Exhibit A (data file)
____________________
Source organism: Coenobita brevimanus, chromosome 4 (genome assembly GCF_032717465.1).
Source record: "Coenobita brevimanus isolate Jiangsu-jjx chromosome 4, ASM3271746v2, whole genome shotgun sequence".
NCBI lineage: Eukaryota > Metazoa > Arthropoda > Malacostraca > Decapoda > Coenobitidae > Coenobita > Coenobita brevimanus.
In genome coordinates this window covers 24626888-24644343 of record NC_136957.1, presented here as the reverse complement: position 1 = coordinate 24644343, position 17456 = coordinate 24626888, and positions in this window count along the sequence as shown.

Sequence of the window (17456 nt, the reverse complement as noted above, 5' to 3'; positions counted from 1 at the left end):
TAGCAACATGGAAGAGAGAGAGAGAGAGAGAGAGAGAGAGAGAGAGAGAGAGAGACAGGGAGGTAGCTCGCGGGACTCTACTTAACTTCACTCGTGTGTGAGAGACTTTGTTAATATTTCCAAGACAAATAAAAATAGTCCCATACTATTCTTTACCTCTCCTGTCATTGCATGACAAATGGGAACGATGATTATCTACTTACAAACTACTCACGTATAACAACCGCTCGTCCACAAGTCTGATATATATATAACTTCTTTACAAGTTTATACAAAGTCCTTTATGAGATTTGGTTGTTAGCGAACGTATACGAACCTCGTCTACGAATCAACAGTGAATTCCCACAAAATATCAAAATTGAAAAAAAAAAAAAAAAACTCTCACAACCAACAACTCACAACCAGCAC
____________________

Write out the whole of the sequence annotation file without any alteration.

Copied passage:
Source organism: Coenobita brevimanus, chromosome 4 (genome assembly GCF_032717465.1).
Source record: "Coenobita brevimanus isolate Jiangsu-jjx chromosome 4, ASM3271746v2, whole genome shotgun sequence".
NCBI lineage: Eukaryota > Metazoa > Arthropoda > Malacostraca > Decapoda > Coenobitidae > Coenobita > Coenobita brevimanus.
In genome coordinates this window covers 24626888-24644343 of record NC_136957.1, presented here as the reverse complement: position 1 = coordinate 24644343, position 17456 = coordinate 24626888, and positions in this window count along the sequence as shown.

Sequence of the window (17456 nt, the reverse complement as noted above, 5' to 3'; positions counted from 1 at the left end):
TAGCAACATGGAAGAGAGAGAGAGAGAGAGAGAGAGAGAGAGAGAGAGAGAGAGACAGGGAGGTAGCTCGCGGGACTCTACTTAACTTCACTCGTGTGTGAGAGACTTTGTTAATATTTCCAAGACAAATAAAAATAGTCCCATACTATTCTTTACCTCTCCTGTCATTGCATGACAAATGGGAACGATGATTATCTACTTACAAACTACTCACGTATAACAACCGCTCGTCCACAAGTCTGATATATATATAACTTCTTTACAAGTTTATACAAAGTCCTTTATGAGATTTGGTTGTTAGCGAACGTATACGAACCTCGTCTACGAATCAACAGTGAATTCCCACAAAATATCAAAATTGAAAAAAAAAAAAAAAAACTCTCACAACCAACAACTCACAACCAGCAC